The user interface 114 may be any type of hardware capable of displaying output and receiving input from a user. In many cases, the output display may be a graphical display monitor, although output devices may include lights and other visual output, audio output, kinetic actuator output, as well as other output devices. Conventional input devices may include keyboards and pointing devices such as a mouse, stylus, trackball, or other pointing device. Other input devices may include various sensors, including biometric input devices, audio and video input devices, and other sensors.

The network interface 116 may be any type of connection to another computer. In many embodiments, the network interface 116 may be a wired Ethernet connection. Other embodiments may include wired or wireless connections over various communication protocols.

The software components 106 may include an operating system 118 on which various applications and services may operate. An operating system may provide an abstraction layer between executing routines and the hardware components 104, and may include various routines and functions that communicate directly with various hardware components.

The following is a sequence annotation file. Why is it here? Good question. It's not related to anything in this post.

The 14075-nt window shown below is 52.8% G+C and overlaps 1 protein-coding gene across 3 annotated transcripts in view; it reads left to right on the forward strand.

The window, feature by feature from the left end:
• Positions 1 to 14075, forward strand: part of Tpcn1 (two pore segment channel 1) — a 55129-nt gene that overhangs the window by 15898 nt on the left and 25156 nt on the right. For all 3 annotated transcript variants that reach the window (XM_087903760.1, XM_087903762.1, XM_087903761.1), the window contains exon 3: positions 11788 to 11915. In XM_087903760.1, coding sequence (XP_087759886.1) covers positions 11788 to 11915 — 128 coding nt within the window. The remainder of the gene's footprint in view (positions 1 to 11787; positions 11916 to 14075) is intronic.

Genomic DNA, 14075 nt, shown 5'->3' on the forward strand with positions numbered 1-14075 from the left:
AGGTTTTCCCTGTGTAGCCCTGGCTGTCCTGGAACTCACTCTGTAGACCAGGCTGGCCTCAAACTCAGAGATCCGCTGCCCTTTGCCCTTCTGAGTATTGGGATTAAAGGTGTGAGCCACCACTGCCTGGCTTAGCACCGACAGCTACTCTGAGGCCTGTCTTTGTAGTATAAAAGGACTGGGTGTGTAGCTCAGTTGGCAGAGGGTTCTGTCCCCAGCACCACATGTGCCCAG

The operating system 118 may include a process scheduler 134 which may perform low level scheduling of each of the individual processors 108.

An execution environment 120 may manage the execution of an application 126. The execution environment 120 may have a queue manager 122 that may manage the executable elements by analysis of a scheduling graph 128 and determine which executable elements are transmitted to the process scheduler 134.

The queue manager 122 may identify individual executable elements from a scheduling graph 128. The scheduling graph 128 may define the relationships between executable elements for a specific application. The relationships may be explicit relationships, where express connections may be defined between elements. An example of such relationships may be message passing relationships. In some cases, the relationships may be implied relationships. An example of an implied relationship may be where one element consumes data created by another element. While such relationships may not be expressly defined in source code, implied relationships indicate a dependency between two elements.

The scheduling graph 128 may be similar to a control flow graph and may include each block of executable code and the dependencies or other relationships between the blocks. The scheduling graph 128 may be searched and traversed to identify relationships between an executing element and upstream or downstream elements. Once identified, the elements may be scheduled and caused to execute.